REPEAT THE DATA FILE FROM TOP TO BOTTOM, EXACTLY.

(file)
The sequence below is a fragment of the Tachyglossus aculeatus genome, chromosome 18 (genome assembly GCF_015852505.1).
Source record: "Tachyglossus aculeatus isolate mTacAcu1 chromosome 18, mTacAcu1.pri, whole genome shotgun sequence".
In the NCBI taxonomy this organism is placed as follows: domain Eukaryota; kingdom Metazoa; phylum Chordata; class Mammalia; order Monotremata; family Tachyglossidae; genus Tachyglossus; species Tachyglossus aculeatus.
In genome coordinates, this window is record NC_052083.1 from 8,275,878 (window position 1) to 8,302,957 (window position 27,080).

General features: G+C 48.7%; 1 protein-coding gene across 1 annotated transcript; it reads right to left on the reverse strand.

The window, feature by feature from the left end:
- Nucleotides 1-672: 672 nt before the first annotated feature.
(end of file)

The sequence below is a fragment of the Tachyglossus aculeatus genome, chromosome 18 (genome assembly GCF_015852505.1).
Source record: "Tachyglossus aculeatus isolate mTacAcu1 chromosome 18, mTacAcu1.pri, whole genome shotgun sequence".
In the NCBI taxonomy this organism is placed as follows: domain Eukaryota; kingdom Metazoa; phylum Chordata; class Mammalia; order Monotremata; family Tachyglossidae; genus Tachyglossus; species Tachyglossus aculeatus.
In genome coordinates, this window is record NC_052083.1 from 8,275,878 (window position 1) to 8,302,957 (window position 27,080).

General features: G+C 48.7%; 1 protein-coding gene across 1 annotated transcript; it reads right to left on the reverse strand.

The window, feature by feature from the left end:
- Nucleotides 1-672: 672 nt before the first annotated feature.